The list of things that are different between our boomer years and today’s youth is long and growing all the time. A case in point is that age-old rite of passage, the prom. It’s that season again, and it got Mister Boomer thinking about the contrasts between the generations.
For starters, more often than not, boomers drove themselves to the dance. Two or three couples would travel together. Either one of the guys had their own car by then, or a parental vehicle was procured. In a worst case scenario, the parent of one of the troupe would act as chauffeur. Today’s kids? While they still travel in groups, they prefer riding in limousines.
Our mode of dress also exhibited contrasts. For most of us, the prom was our introduction to formal wear. Boys wore tuxedos while the girls could either take a page out of the fashionably stylish looks of Peggy Sue Got Married or the traditional excess of Gone With the Wind. Today it seems practically anything goes. The ultra-casual manner of daily school dress is supplanted by “dressier” styles for the prom, but guys often wear suits instead of formal wear, with regular shirts and ties. In some ways, girls embrace the late sixties in that skin is in and practically no style is verboten, as long as it passes school rules.
Music was another category that illustrates our differences. Depending on how prohibitive the school district was in our respective region, the music played at our proms could be everything from “grown-up” orchestral arrangements to rock ‘n roll. No matter what it was, however, it would be played by a live band. Unlike sock-hops, though, proms were occasions when boys looked forward to the slow numbers, so they had a reason to dance close. Then it was time to break out the Twist, Pony or Frug. Today’s kids have DJs playing the stuff they listen to. Despite the fidelity advances of today’s sound systems, they are missing the experience of live music. And it is unclear to Mister B how boys and girls can dance to rap at all, let alone get close.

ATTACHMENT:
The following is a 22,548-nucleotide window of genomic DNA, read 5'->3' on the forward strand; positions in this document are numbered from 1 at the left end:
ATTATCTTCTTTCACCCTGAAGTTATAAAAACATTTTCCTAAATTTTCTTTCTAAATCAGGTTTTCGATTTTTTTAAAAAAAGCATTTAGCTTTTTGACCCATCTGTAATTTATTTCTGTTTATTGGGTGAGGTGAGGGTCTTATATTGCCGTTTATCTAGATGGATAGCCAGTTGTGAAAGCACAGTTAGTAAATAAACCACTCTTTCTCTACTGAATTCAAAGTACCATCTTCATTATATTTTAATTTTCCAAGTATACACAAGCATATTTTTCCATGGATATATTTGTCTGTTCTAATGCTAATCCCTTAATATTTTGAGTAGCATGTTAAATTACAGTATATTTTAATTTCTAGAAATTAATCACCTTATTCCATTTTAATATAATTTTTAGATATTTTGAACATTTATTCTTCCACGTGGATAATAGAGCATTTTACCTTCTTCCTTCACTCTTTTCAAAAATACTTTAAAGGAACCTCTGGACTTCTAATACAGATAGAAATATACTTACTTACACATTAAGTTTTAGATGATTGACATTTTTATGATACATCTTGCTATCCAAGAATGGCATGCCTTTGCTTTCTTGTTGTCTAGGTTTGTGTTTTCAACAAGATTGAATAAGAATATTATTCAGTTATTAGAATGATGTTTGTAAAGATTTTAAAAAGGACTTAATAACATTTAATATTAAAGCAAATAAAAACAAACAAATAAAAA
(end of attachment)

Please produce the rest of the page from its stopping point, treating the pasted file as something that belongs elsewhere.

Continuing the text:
Marty Robbins had a hit with A White Sport Coat and a Pink Carnation in 1957.
Mister Boomer went to two proms: the first one he was asked to attend by a friend. (How’s that for the beginnings of Women’s Liberation?) The second was his own school’s prom. For both proms, Mister B borrowed his father’s car and drove with his date.
For prom number one, Mister B’s date told him about the yellow dress her mother was making for her, so suggested a brown color. He picked up a sporty double-breasted, dark chocolate tux and paired it with a ruffled yellow shirt and bow tie. The couple had an era-appropriate Polynesian dinner before the dance — complete with drinks in pineapples (non-alcoholic, of course), and all in all, shared a good evening.
A few weeks later, he attended his own prom. This time his date wore light blue, so Mister B opted for a white brocade tuxedo jacket with black lapels, black tux pants, a light blue ruffled shirt and black bow tie. Unfortunately, color rules dictated that he had to settle for a white carnation instead of pink.
What was your prom experience like, boomers? Did you make your children come back to your house with their respective dates so you could photograph them in their sartorial splendor? Have they seen your prom pictures?